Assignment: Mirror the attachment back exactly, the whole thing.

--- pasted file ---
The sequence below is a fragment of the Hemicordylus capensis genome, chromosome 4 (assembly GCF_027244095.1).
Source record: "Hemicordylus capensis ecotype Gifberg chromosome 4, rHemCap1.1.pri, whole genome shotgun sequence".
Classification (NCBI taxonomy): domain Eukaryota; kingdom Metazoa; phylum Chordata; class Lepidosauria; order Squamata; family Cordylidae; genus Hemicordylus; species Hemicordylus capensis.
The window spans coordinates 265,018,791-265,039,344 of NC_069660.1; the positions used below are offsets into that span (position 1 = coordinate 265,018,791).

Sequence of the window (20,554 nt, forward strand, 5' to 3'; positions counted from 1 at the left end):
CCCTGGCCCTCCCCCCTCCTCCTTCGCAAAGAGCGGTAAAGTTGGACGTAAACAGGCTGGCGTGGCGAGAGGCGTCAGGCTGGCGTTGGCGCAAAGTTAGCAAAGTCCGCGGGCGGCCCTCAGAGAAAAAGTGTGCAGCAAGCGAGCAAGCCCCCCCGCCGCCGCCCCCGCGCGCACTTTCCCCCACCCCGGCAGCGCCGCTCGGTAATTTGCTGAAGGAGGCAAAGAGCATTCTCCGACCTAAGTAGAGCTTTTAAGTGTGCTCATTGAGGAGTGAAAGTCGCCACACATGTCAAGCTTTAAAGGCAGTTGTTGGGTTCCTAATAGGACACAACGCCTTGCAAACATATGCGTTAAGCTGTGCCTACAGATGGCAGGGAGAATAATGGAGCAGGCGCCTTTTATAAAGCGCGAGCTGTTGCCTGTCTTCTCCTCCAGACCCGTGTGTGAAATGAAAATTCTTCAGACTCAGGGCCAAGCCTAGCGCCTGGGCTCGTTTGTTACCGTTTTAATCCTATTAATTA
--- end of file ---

The sequence below is a fragment of the Hemicordylus capensis genome, chromosome 4 (assembly GCF_027244095.1).
Source record: "Hemicordylus capensis ecotype Gifberg chromosome 4, rHemCap1.1.pri, whole genome shotgun sequence".
Classification (NCBI taxonomy): domain Eukaryota; kingdom Metazoa; phylum Chordata; class Lepidosauria; order Squamata; family Cordylidae; genus Hemicordylus; species Hemicordylus capensis.
The window spans coordinates 265,018,791-265,039,344 of NC_069660.1; the positions used below are offsets into that span (position 1 = coordinate 265,018,791).

Sequence of the window (20,554 nt, forward strand, 5' to 3'; positions counted from 1 at the left end):
CCCTGGCCCTCCCCCCTCCTCCTTCGCAAAGAGCGGTAAAGTTGGACGTAAACAGGCTGGCGTGGCGAGAGGCGTCAGGCTGGCGTTGGCGCAAAGTTAGCAAAGTCCGCGGGCGGCCCTCAGAGAAAAAGTGTGCAGCAAGCGAGCAAGCCCCCCCGCCGCCGCCCCCGCGCGCACTTTCCCCCACCCCGGCAGCGCCGCTCGGTAATTTGCTGAAGGAGGCAAAGAGCATTCTCCGACCTAAGTAGAGCTTTTAAGTGTGCTCATTGAGGAGTGAAAGTCGCCACACATGTCAAGCTTTAAAGGCAGTTGTTGGGTTCCTAATAGGACACAACGCCTTGCAAACATATGCGTTAAGCTGTGCCTACAGATGGCAGGGAGAATAATGGAGCAGGCGCCTTTTATAAAGCGCGAGCTGTTGCCTGTCTTCTCCTCCAGACCCGTGTGTGAAATGAAAATTCTTCAGACTCAGGGCCAAGCCTAGCGCCTGGGCTCGTTTGTTACCGTTTTAATCCTATTAATTA